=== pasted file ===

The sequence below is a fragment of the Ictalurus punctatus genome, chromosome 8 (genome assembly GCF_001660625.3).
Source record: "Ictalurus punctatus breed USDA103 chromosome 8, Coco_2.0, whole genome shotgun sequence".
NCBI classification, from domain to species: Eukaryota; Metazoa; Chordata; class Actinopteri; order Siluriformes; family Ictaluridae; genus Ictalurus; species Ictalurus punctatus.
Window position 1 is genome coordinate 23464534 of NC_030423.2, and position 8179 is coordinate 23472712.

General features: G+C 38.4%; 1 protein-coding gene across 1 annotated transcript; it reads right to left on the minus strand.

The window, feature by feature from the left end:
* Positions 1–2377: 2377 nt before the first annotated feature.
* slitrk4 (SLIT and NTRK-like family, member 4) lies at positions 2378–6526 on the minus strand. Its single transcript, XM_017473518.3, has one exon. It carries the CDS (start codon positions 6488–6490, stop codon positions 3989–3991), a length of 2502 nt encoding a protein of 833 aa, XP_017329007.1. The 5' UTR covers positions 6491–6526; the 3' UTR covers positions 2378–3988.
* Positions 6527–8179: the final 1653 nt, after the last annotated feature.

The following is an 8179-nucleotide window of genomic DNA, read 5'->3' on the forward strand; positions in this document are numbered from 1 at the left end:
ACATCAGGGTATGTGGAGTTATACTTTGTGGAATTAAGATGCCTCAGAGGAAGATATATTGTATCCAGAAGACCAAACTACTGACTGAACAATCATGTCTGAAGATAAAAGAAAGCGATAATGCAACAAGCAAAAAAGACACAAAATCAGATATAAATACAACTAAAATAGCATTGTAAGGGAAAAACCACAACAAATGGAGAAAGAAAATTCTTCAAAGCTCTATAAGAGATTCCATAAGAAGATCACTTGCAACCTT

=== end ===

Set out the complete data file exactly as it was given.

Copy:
The sequence below is a fragment of the Ictalurus punctatus genome, chromosome 8 (genome assembly GCF_001660625.3).
Source record: "Ictalurus punctatus breed USDA103 chromosome 8, Coco_2.0, whole genome shotgun sequence".
NCBI classification, from domain to species: Eukaryota; Metazoa; Chordata; class Actinopteri; order Siluriformes; family Ictaluridae; genus Ictalurus; species Ictalurus punctatus.
Window position 1 is genome coordinate 23464534 of NC_030423.2, and position 8179 is coordinate 23472712.

General features: G+C 38.4%; 1 protein-coding gene across 1 annotated transcript; it reads right to left on the minus strand.

The window, feature by feature from the left end:
* Positions 1–2377: 2377 nt before the first annotated feature.
* slitrk4 (SLIT and NTRK-like family, member 4) lies at positions 2378–6526 on the minus strand. Its single transcript, XM_017473518.3, has one exon. It carries the CDS (start codon positions 6488–6490, stop codon positions 3989–3991), a length of 2502 nt encoding a protein of 833 aa, XP_017329007.1. The 5' UTR covers positions 6491–6526; the 3' UTR covers positions 2378–3988.
* Positions 6527–8179: the final 1653 nt, after the last annotated feature.

The following is an 8179-nucleotide window of genomic DNA, read 5'->3' on the forward strand; positions in this document are numbered from 1 at the left end:
ACATCAGGGTATGTGGAGTTATACTTTGTGGAATTAAGATGCCTCAGAGGAAGATATATTGTATCCAGAAGACCAAACTACTGACTGAACAATCATGTCTGAAGATAAAAGAAAGCGATAATGCAACAAGCAAAAAAGACACAAAATCAGATATAAATACAACTAAAATAGCATTGTAAGGGAAAAACCACAACAAATGGAGAAAGAAAATTCTTCAAAGCTCTATAAGAGATTCCATAAGAAGATCACTTGCAACCTT